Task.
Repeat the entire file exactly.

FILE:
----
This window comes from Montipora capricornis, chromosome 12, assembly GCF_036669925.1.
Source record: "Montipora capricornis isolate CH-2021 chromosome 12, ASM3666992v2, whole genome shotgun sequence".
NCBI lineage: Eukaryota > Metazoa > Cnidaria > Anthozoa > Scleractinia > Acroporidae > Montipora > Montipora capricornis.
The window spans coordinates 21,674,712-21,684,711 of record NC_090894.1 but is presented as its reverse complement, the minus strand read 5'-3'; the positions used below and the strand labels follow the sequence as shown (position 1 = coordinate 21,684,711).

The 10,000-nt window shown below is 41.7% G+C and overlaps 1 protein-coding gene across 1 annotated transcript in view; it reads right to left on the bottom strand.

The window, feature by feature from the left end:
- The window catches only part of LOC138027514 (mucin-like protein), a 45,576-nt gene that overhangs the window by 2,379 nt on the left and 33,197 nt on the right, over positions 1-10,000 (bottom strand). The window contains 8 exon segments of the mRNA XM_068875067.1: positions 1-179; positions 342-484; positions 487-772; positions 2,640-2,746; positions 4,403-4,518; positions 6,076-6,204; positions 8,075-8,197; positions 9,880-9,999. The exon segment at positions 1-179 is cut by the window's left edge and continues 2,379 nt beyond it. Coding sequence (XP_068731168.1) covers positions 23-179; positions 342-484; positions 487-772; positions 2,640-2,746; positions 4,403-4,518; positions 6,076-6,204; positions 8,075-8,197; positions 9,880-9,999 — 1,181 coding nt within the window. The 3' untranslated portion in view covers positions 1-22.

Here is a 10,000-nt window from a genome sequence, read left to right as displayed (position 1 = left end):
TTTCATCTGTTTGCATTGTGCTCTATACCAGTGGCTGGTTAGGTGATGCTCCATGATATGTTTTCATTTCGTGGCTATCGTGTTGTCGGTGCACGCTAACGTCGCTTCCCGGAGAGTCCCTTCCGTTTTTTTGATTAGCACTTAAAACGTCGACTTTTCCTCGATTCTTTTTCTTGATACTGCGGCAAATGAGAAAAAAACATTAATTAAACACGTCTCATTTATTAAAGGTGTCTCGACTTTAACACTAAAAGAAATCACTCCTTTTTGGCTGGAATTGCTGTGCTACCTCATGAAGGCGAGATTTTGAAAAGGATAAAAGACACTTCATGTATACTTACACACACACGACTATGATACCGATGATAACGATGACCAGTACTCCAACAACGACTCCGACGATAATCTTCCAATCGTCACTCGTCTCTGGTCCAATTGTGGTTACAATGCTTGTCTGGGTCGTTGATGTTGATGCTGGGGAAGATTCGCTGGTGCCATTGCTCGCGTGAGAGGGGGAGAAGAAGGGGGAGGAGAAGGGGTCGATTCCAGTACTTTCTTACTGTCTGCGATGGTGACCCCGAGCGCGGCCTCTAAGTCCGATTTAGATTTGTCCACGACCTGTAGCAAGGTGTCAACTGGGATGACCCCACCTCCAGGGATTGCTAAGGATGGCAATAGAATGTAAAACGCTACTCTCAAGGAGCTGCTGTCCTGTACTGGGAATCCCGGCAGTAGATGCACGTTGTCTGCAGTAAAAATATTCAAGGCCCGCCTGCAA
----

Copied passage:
This window comes from Montipora capricornis, chromosome 12, assembly GCF_036669925.1.
Source record: "Montipora capricornis isolate CH-2021 chromosome 12, ASM3666992v2, whole genome shotgun sequence".
NCBI lineage: Eukaryota > Metazoa > Cnidaria > Anthozoa > Scleractinia > Acroporidae > Montipora > Montipora capricornis.
The window spans coordinates 21,674,712-21,684,711 of record NC_090894.1 but is presented as its reverse complement, the minus strand read 5'-3'; the positions used below and the strand labels follow the sequence as shown (position 1 = coordinate 21,684,711).

The 10,000-nt window shown below is 41.7% G+C and overlaps 1 protein-coding gene across 1 annotated transcript in view; it reads right to left on the bottom strand.

The window, feature by feature from the left end:
- The window catches only part of LOC138027514 (mucin-like protein), a 45,576-nt gene that overhangs the window by 2,379 nt on the left and 33,197 nt on the right, over positions 1-10,000 (bottom strand). The window contains 8 exon segments of the mRNA XM_068875067.1: positions 1-179; positions 342-484; positions 487-772; positions 2,640-2,746; positions 4,403-4,518; positions 6,076-6,204; positions 8,075-8,197; positions 9,880-9,999. The exon segment at positions 1-179 is cut by the window's left edge and continues 2,379 nt beyond it. Coding sequence (XP_068731168.1) covers positions 23-179; positions 342-484; positions 487-772; positions 2,640-2,746; positions 4,403-4,518; positions 6,076-6,204; positions 8,075-8,197; positions 9,880-9,999 — 1,181 coding nt within the window. The 3' untranslated portion in view covers positions 1-22.

Here is a 10,000-nt window from a genome sequence, read left to right as displayed (position 1 = left end):
TTTCATCTGTTTGCATTGTGCTCTATACCAGTGGCTGGTTAGGTGATGCTCCATGATATGTTTTCATTTCGTGGCTATCGTGTTGTCGGTGCACGCTAACGTCGCTTCCCGGAGAGTCCCTTCCGTTTTTTTGATTAGCACTTAAAACGTCGACTTTTCCTCGATTCTTTTTCTTGATACTGCGGCAAATGAGAAAAAAACATTAATTAAACACGTCTCATTTATTAAAGGTGTCTCGACTTTAACACTAAAAGAAATCACTCCTTTTTGGCTGGAATTGCTGTGCTACCTCATGAAGGCGAGATTTTGAAAAGGATAAAAGACACTTCATGTATACTTACACACACACGACTATGATACCGATGATAACGATGACCAGTACTCCAACAACGACTCCGACGATAATCTTCCAATCGTCACTCGTCTCTGGTCCAATTGTGGTTACAATGCTTGTCTGGGTCGTTGATGTTGATGCTGGGGAAGATTCGCTGGTGCCATTGCTCGCGTGAGAGGGGGAGAAGAAGGGGGAGGAGAAGGGGTCGATTCCAGTACTTTCTTACTGTCTGCGATGGTGACCCCGAGCGCGGCCTCTAAGTCCGATTTAGATTTGTCCACGACCTGTAGCAAGGTGTCAACTGGGATGACCCCACCTCCAGGGATTGCTAAGGATGGCAATAGAATGTAAAACGCTACTCTCAAGGAGCTGCTGTCCTGTACTGGGAATCCCGGCAGTAGATGCACGTTGTCTGCAGTAAAAATATTCAAGGCCCGCCTGCAA